Thousands stood on their feet with thunderous applause. The United Nations Climate Change Agreement negotiated by 195 nations had passed! I was amazed as both developed and developing nations agreed upon a foundational document to address the gravest challenge humanity faces. What a privilege it was to be an official observer with Franciscans International at the U.N. Conference of Parties (COP21) in Paris in December and sponsored by my Franciscan community of Rochester, Minnesota.
Capital E: Earth
It's not "the earth," it's our home. In Capital E: Earth, GSR delves into climate change, ecology, sustainable living and eco-spirituality.
COP21 Paris - As the penultimate day of the Paris climate summit drew to a close Friday, Dec. 11, chants could be heard from one of the forum areas in the center of the public Climate Generations space adjacent to the official COP21 site: "Black Lives Matter!" "One-point-five to stay alive!" "Keep the oil in the soil!"
COP21 Paris - For most people climate change is a scientific abstraction posing a distant threat. "It's in the Arctic or distant in time," said Dan Price, an English climate scientist in his 20s, speaking in the "green" Climate Generations area adjacent to the official "blue" area where the COP21 climate negotiations are taking place.
COP21 Paris - As the second day of the International Tribunal on the Rights of Nature opened in the packed auditorium of Maison des Métallos, a cultural center in the heart of Paris, a disturbing word was shared about the COP21 negotiations taking place just north of the city.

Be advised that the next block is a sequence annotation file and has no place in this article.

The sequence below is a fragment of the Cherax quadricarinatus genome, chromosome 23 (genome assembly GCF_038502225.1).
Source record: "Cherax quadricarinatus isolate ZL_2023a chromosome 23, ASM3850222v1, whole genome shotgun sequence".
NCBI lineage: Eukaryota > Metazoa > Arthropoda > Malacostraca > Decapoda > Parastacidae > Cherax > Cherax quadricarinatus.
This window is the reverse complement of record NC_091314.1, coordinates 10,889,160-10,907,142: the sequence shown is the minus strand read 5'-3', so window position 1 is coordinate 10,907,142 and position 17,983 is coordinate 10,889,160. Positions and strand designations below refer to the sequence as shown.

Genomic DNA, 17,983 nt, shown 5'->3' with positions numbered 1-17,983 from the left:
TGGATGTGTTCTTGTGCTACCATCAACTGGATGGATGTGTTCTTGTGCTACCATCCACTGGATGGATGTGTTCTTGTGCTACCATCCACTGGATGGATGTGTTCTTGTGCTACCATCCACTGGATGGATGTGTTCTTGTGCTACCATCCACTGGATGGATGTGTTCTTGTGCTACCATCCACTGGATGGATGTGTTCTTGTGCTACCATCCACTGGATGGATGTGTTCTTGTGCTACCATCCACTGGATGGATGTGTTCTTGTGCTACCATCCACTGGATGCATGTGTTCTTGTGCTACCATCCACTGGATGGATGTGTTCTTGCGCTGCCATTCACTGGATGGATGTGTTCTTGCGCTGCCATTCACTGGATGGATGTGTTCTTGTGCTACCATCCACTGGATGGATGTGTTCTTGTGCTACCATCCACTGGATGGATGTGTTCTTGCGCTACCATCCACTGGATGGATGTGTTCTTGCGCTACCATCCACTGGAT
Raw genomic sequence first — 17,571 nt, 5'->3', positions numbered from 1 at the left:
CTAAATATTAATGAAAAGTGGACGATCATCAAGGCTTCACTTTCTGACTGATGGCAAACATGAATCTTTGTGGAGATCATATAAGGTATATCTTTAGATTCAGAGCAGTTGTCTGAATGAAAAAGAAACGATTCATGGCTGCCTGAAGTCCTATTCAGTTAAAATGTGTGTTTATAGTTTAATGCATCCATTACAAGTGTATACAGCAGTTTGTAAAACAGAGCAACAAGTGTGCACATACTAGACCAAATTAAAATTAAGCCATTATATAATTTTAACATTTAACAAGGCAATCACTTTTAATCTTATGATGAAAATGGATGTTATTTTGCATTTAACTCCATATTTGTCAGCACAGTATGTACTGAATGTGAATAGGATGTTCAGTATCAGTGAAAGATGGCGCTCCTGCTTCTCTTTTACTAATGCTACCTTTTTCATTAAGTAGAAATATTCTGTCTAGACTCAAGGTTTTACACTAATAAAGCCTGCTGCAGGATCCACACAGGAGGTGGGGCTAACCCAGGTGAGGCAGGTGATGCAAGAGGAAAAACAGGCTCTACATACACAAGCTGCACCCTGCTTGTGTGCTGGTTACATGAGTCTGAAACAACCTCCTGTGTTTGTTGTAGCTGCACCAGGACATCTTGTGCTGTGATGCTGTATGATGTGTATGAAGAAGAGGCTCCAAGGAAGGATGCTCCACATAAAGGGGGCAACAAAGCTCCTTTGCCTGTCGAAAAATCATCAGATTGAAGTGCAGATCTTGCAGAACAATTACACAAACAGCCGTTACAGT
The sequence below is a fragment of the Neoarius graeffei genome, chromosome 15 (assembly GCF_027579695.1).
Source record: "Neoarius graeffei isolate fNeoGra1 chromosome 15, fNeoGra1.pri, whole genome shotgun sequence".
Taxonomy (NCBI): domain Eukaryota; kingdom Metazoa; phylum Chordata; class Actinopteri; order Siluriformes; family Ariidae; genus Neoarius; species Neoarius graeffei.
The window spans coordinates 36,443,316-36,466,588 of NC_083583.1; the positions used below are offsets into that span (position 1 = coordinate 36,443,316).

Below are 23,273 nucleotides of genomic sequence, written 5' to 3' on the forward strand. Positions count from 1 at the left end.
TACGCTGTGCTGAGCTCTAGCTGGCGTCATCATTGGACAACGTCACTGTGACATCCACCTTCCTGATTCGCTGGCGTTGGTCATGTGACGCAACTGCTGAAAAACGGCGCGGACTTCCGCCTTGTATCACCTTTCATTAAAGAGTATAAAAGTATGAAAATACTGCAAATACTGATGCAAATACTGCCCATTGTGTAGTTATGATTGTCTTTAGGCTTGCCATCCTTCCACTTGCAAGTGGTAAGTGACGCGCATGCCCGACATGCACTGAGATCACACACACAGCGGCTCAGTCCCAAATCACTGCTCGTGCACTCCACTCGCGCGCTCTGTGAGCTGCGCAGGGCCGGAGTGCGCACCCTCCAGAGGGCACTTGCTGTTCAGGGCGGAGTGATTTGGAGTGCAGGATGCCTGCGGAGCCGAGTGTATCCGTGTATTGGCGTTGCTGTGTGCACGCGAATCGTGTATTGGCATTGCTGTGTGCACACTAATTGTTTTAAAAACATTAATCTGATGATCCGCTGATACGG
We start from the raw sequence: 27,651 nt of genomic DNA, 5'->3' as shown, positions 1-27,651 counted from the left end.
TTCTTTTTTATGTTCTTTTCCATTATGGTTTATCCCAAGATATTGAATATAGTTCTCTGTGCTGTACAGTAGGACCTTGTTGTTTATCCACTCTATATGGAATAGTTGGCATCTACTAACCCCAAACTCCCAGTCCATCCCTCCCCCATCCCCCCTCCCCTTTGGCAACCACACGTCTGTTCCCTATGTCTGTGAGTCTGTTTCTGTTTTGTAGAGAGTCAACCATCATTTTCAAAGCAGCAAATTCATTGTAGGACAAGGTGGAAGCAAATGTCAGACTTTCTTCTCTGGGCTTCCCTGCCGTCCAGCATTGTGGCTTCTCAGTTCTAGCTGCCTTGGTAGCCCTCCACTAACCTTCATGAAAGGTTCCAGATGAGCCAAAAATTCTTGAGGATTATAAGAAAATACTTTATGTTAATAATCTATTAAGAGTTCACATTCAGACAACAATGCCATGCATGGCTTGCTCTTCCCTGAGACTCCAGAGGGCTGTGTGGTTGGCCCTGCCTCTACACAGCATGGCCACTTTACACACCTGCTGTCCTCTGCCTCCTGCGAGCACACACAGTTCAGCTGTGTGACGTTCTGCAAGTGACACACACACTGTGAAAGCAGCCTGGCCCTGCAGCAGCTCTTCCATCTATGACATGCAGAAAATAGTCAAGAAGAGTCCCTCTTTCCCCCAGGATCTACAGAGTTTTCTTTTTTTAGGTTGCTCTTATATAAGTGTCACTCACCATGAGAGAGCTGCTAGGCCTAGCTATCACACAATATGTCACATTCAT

COP21 Paris - The study, which examines 100 incidents of co-violations of human rights and rights of nature, underscores the reality that the well-being of humans and nature is inextricably linked.
COP21 Paris - "Expectations are very high," Sr. Odile Coirier, Franciscan Missionary of Mary, said, describing the mood at the start of the second day at the Paris climate summit. "But there is also great concern that those expectations may not be met."
COP21 Paris - The line for passport control at the Charles de Gaulle Airport took an hour and a half to navigate, the first sign of tightened security in Paris as thousands of delegates and civilians gathered for the COP21 climate summit, Nov. 30-Dec. 11.
The pomegranates on our tree cracked open while I was at the World Parliament of Religions in Salt Lake City in mid-October. Green flesh burst forth revealing multitudinous iridescent juicy ruby seeds. When they burst they are not spoiled, but very ready to be eaten and shared. This pomegranate experience for me has become a heralding of this moment beginning with the amazing Parliament of the World’s Religions experience.
Twenty years ago I was in a small group visiting with geologian Thomas Berry. We got to talking about the deplorable state of the planet. Our stories, statistics and images of widespread destruction, abject poverty, species loss and war piled high on the table around which we crowded. Many heavy sighs. “It’s hard not to despair,” someone said. I nodded slowly. Thomas cut in: “Despair is a luxury we can’t afford right now.”
Long before the publication of Laudato Sí and Pope Francis’ call for an "ecological conversion," Catholic women’s communities had already recognized that their “communities have an important role to play in ecological education” and have “strived to promote a new way of thinking about human beings, life, society, and our relationship with nature.” These initiatives have taken many and diverse forms, including establishing environmental centers. I am currently participating in a sabbatical program at one: An Tairseach Dominican Ecology Center, in Wicklow, Ireland.
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